by Tony Attwood
It has taken a long time to get there, but Uefa has let it be known that Paris Saint-Germain is still under investigation for breaches of the financial fair play rules that some of us had assumed had been buried in a box marked “don’t open under any circumstances or the rich and powerful might get uppity”.
Part of the reason is that PSG is funded by Qatar, and Fifa are doing everything to keep Qatar sweet ahead of the world cup. But it has been reported that PSG is receiving €120m a year from the Qatar Tourism Authority. But a rarely used part of the FFP regulations says that sponsorship funding must be at a “fair value” – meaning oil rich countries can’t just make up numbers of dollars and throw them at a club.
What seems to have made Uefa all the more uppity on this deal is the fact that PSG paid €229m for Neymar and arranged an extraordinary €183m deal for Mbappé to be completed this summer after a loan this past season from Monaco. That second deal looks extremely odd in itself; why would Monaco “loan” their best player to their rivals for a season? The fact that PSG beat Monaco 7-1 at the weekend suggests that the whole loan notion was a farce – a way to get a player but spread the cost back one year.
Here’s the French league table. Mind the gap(s).
It does take quite something to get all the normal abusers of FFP regulations together complaining about an upstart outsider, but that is what happened in this case. Javier Tebas, the president of La Liga, said he would complain to Uefa – and interestingly not only about PSG but also about Manchester City, which of course is owned by Abu Dhabi’s ruling family.
Uefa has been quiet on the Manchester City spending, not least because it is waiting to see what on earth has caused the long delays in the Court of Arbitration in Sport case involving Manchester City. This has been the most delayed case in the course of CAS history, and the reasons for the delay have still not been made clear. The issue, which we have covered here several times as it has dragged on and on and on, centres on the signing of Benjamin Garre and whether it was a legal transfer or child trafficking.
What makes the case so curious is that the claim for the defence is that the rules are clear, and there was nothing wrong with the transfer. Yet this has turned into the longest case ever. It will be fascinating to know why – if CAS actually lets us know – but history shows that some of their rulings come with very little explanation as to what their thinking was.
If found guilty, Man City will most likely get a two window transfer ban, but will then probably appeal so that they can go on a major spending spree this summer and then sit out a transfer ban for next January and hope the appeal knocks the ban down to one window. But Fifa has been frustrated by the way that Real Madrid, Barcelona and Atlético Madrid have all used the same child trafficking tactics and got their sentences reduced enabling them to avoid suffering any pain from such a sanction, and Fifa have threatened to stop this ploy.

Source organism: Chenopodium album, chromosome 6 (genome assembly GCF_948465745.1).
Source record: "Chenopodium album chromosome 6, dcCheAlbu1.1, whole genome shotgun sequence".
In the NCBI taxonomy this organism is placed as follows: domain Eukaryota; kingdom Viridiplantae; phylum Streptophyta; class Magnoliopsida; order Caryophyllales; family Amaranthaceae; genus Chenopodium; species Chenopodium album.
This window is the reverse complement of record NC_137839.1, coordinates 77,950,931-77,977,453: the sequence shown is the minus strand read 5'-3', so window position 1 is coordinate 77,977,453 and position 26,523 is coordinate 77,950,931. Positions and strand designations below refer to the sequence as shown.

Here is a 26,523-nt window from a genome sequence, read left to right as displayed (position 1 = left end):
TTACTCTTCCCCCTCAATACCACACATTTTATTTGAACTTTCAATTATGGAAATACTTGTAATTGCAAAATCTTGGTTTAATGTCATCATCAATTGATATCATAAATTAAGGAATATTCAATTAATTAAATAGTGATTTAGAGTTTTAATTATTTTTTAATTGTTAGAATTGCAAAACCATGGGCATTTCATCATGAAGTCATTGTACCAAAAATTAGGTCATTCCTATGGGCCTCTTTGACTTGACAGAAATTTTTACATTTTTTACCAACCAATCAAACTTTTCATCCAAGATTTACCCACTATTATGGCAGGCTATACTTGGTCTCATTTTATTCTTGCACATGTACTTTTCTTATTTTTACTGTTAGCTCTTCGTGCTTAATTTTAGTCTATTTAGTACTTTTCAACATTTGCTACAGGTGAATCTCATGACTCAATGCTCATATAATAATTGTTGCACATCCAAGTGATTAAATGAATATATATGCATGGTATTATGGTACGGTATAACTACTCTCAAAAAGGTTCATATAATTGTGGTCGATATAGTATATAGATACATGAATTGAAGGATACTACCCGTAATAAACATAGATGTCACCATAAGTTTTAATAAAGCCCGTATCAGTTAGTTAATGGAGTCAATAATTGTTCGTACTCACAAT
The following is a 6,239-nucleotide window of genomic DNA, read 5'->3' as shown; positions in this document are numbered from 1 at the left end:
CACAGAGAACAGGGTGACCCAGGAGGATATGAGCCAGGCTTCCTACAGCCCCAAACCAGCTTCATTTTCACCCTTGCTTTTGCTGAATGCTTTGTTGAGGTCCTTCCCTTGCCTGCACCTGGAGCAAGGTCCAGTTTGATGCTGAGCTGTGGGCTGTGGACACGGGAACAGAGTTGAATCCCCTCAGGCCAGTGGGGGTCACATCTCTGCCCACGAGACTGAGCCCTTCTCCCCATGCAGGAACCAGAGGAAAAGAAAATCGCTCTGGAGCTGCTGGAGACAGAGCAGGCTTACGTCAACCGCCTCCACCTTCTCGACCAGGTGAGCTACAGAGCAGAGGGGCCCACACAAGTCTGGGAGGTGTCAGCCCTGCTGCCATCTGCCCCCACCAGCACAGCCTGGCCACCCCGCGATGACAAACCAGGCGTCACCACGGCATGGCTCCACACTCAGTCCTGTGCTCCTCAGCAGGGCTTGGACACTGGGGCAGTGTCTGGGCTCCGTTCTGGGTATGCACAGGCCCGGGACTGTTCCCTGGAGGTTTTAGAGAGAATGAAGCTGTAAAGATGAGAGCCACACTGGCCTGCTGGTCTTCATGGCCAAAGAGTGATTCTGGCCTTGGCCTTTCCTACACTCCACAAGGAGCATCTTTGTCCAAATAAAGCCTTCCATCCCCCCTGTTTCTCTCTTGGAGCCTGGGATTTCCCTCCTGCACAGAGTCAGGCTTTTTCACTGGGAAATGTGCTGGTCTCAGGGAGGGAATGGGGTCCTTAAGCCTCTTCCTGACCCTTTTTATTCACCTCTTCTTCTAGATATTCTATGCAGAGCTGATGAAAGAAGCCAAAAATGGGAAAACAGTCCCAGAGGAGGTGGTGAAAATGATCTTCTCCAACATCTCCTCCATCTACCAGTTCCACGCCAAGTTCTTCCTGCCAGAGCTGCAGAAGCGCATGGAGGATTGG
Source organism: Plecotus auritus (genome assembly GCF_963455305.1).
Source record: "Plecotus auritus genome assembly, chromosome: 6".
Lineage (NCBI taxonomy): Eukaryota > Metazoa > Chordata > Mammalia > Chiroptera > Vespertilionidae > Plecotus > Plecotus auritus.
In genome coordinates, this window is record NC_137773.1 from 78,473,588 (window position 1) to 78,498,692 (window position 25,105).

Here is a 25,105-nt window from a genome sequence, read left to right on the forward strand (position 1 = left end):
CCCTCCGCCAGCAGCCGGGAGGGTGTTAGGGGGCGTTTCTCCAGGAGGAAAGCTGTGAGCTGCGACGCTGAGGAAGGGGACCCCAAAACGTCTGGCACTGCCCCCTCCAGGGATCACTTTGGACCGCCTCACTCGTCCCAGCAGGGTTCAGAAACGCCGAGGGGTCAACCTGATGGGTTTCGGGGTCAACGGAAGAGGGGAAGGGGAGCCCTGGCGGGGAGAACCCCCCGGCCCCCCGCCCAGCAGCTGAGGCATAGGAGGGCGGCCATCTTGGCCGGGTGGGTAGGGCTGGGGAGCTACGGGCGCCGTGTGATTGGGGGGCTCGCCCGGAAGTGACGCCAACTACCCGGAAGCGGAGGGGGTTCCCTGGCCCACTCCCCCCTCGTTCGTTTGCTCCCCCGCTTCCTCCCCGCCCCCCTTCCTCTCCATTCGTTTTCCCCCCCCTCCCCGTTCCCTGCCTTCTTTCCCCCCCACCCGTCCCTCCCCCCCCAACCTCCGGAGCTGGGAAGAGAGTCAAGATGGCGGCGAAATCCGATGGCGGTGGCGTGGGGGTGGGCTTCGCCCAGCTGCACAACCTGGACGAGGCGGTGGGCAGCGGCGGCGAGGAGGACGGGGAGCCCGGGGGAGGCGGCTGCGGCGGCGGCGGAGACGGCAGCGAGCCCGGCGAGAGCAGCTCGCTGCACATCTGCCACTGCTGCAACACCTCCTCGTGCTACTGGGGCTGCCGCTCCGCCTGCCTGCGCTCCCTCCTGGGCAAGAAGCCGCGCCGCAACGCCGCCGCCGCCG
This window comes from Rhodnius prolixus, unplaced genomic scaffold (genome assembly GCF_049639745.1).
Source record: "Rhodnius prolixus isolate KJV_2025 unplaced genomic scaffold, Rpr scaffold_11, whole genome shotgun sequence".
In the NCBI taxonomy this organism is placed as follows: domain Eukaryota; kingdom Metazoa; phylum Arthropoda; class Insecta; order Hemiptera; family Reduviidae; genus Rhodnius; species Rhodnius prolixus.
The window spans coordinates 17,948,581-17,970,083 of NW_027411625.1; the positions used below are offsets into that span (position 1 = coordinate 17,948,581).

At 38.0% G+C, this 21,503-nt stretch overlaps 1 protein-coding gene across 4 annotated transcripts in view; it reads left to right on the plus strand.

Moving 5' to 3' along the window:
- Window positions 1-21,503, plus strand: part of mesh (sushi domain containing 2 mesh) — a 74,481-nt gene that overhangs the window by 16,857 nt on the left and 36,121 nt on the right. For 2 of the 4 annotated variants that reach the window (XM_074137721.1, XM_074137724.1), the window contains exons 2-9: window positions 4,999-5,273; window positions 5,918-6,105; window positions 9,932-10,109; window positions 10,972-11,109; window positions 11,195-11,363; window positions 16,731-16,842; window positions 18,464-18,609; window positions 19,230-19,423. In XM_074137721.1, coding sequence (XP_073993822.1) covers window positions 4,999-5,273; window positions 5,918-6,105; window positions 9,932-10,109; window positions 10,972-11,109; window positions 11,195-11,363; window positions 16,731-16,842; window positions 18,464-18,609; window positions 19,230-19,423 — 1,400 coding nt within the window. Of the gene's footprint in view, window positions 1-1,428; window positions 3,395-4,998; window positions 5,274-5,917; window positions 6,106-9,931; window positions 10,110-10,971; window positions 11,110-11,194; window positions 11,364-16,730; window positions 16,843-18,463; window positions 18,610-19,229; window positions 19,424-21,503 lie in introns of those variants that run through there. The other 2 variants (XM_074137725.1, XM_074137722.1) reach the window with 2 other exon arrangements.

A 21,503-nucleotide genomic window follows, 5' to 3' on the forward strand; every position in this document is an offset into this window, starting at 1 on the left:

Mind you if Man City do get stopped completely they could raise some extra case via payday loans uk direct lenders. So I don’t think they are going to run out of money completely. And anyway what is curious here is that Fifa found in favour of Manchester City’s view that Garre was over 16 and could join the club once he was 16, because of the law that says that EU nationals can move to another EU country at 16. The age rule is 18 for the rest of the world but the EU’s freedom of movement rules mean that it is treated as a single country within this legal framework.
Vélez, the club making the complaint, say that the rules only apply with 16 and 17 year olds move between one EU country and another – it is a destination to destination exemption, not a passport exemption. It is presumably the issue of getting a ruling from the EU on its own interpretation of its law that has caused the excessive delay for CAS.
And it is interesting too that delays have continued to expand – it was at one time announced that the result of the case would be made known last month – yet once again this was put back. And both Manchester City and Vélez have the right to appeal the result.
Plus there is another (admittedly smaller) shadow on the horizon. If PSG are found guilty of receiving inflated and/or “related party” sponsorships that opens the gates to an investigation on the sponsorship of Manchester City.
Currently FFP restricts clubs to losses of €30m over three seasons, with the usual exclusions of stadium development, youth academy costs and the like. And funding has to be reasonable – which is where PSG are coming unstuck.
What happened in that deal was that Uefa got an independent marketing company to give a fair market value on the Qatar deal with PSG, and came in with a very much lower figure. So PSG now face sanctions, and it seems Uefa don’t want to look at the sponsorship of other clubs such as at Manchester City, until the PSG case has run its course.
PSG dismissed as “totally false” a report in the (generally highly accurate) Financial Times that the deal with Qatar “significantly overstated” the true worth of the arrangement.
The FT also quoted one person close to the investigation as saying, “The big question, clearly, is will Uefa be brave enough to enforce their own rules? If not for PSG then frankly why bother?”